MIT and Harvard announced today that they plan to expand the Kennedy Scholarship program, which brings scholars from the United Kingdom to the two institutions.
The announcement was made during celebrations of the 40th anniversary of the program, which was established in the United Kingdom to honor the memory of President John F. Kennedy and provides funding for British graduate students to study at Harvard and MIT.
To strengthen the program, MIT and Harvard have committed to raise new endowment funds for up to two additional Kennedy fellowships at each university.
"It is an honor to be able to play a role in preserving the strength of the Kennedy Trust Scholarship Program, and I am confident that these actions are a significant step toward ensuring the Trust's continued vitality," said Harvard President Derek Bok, who participated in today's celebrations.
MIT President Susan Hockfield noted, "The Kennedy Scholarships offer exceptional students unique opportunities to broaden their intellectual and personal horizons, in ways that are more important than ever in an era defined by global interaction."
All Kennedy Scholars, including those to be supported by the new funds, are chosen in a highly competitive selection process, and admitted to Harvard or MIT. The selection process in the United Kingdom is undertaken by the Kennedy Memorial Trust, which is chaired by British economic historian Emma Rothschild, herself a former Kennedy Scholar at MIT.
"This will ensure that some of the very best British graduate students will continue to come to Boston and, like their predecessors, contribute to the intellectual life of MIT and Harvard and to the further strengthening of transatlantic ties in their future careers," said Richard Lester, MIT trustee of the Kennedy Memorial Trust. Harvard's representative on the board is Roderick MacFarquhar.
Since September 1966, when the first Kennedy Scholars enrolled at Harvard and MIT, 432 students have been awarded Kennedy Scholarships. Many have gone on to distinguish themselves in academia, public service, politics, business and the media. Prominent former Kennedy Scholars include David Miliband, the U.K. environment minister, High Court Judge Dame Mary Arden, and Mervyn King, governor of the Bank of England.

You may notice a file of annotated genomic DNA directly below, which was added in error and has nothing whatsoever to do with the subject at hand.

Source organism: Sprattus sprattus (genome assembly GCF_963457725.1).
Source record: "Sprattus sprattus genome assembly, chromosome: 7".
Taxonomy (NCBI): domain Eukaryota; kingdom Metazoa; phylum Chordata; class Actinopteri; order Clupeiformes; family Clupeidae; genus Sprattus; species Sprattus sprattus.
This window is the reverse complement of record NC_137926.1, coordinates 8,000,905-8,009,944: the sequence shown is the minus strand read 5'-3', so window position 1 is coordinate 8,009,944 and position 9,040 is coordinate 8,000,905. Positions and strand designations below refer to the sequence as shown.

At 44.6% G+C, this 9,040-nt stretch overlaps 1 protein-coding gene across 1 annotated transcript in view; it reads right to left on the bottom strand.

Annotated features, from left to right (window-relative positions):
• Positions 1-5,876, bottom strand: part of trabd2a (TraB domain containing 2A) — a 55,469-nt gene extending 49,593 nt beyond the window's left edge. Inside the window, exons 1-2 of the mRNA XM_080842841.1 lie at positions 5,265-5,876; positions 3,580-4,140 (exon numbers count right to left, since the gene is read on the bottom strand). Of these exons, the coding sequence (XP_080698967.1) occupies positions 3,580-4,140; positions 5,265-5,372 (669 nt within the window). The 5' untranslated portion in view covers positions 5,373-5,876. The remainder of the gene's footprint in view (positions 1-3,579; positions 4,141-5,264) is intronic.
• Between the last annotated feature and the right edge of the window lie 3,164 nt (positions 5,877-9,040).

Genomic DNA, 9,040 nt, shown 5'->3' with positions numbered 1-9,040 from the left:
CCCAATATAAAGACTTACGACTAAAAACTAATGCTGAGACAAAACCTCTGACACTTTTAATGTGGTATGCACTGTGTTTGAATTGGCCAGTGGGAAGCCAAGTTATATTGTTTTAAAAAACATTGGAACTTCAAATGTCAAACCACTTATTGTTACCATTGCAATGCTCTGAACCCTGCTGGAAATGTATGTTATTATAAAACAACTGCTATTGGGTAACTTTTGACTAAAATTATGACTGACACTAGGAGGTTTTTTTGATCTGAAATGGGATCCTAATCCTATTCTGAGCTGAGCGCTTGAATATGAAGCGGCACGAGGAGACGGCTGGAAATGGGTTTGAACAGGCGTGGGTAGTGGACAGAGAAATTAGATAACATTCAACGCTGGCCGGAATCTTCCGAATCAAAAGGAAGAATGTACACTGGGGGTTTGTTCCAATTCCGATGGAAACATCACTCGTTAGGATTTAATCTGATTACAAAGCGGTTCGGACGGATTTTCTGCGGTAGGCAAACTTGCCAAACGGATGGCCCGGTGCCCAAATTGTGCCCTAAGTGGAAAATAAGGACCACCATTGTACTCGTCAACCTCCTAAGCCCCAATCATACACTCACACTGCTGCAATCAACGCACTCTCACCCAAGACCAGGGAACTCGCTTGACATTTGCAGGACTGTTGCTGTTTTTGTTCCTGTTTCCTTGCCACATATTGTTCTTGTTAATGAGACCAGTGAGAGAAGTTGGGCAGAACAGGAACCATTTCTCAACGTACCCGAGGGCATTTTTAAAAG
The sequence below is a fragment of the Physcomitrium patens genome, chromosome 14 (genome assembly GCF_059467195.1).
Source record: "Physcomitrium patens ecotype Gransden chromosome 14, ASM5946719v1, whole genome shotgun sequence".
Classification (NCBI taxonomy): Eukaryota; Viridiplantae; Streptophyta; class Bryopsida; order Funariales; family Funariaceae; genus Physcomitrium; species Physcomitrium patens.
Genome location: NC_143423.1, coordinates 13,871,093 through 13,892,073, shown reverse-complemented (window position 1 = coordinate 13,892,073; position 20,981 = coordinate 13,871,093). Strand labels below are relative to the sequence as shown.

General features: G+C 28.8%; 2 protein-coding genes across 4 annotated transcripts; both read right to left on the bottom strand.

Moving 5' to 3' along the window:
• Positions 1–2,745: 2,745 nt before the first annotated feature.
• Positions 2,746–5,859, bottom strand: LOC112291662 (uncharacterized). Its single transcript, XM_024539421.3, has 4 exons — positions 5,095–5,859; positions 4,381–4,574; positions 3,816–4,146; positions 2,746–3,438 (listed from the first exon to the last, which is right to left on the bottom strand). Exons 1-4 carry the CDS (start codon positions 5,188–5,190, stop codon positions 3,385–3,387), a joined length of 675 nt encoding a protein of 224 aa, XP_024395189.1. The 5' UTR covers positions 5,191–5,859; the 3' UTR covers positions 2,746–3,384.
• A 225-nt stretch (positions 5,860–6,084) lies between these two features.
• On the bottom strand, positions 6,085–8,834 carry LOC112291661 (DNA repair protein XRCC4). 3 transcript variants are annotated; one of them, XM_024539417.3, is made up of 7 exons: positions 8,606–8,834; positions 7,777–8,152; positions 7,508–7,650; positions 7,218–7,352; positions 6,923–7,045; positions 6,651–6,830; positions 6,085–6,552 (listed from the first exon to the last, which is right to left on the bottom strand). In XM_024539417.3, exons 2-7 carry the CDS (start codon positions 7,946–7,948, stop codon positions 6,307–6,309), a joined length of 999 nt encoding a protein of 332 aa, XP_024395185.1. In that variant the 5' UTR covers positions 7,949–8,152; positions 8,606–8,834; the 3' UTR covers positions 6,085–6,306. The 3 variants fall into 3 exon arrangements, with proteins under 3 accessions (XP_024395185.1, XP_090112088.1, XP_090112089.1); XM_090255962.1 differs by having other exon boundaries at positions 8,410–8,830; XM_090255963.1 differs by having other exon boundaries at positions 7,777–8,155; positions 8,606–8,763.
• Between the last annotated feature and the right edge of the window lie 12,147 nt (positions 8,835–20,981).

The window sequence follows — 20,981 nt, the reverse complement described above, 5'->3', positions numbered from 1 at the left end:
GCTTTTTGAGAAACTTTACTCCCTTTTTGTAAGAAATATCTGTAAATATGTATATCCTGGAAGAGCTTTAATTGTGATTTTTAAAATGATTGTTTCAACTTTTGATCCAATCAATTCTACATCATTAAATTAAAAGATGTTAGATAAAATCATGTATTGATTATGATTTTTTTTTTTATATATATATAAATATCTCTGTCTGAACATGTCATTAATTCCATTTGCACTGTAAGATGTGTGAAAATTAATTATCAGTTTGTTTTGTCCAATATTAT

Four current members of MIT's faculty first came to MIT on Kennedy Scholarships: Lester, professor of nuclear science and engineering and director of MIT's Industrial Performance Center; Barbara Imperiali, professor of biology and chemistry; Gareth McKinley, professor of mechanical engineering; and Andrew Whittle, professor of civil and environmental engineering.
The Kennedy Scholarship program is Britain's living national memorial to President Kennedy. At the time of its creation Sen. Edward Kennedy called it the most ambitious of all the memorials to his brother. A meadowland memorial was also established at Runnymede, on the banks of the Thames where King John sealed the Magna Carta in 1215.
The senator, who participated in the 40th anniversary celebrations and delivered the Karl Taylor Compton Lecture at MIT today, remains a passionate supporter of the Kennedy Scholarships and hosts the scholars each year in Boston and Washington.
The Kennedy Memorial Trust will continue to fund the existing scholarships, in addition to the new fellowships to be funded by Harvard and MIT.
"On behalf of the trust and the scholars, I express the warmest gratitude to President Bok, President Hockfield, and to Senator and Mrs. Kennedy," said Rothschild.
For more information on the Kennedy Scholarships, visit the Kennedy Trust web site at www.kennedytrust.org.uk.
A version of this article appeared in MIT Tech Talk on April 25, 2007 (download PDF).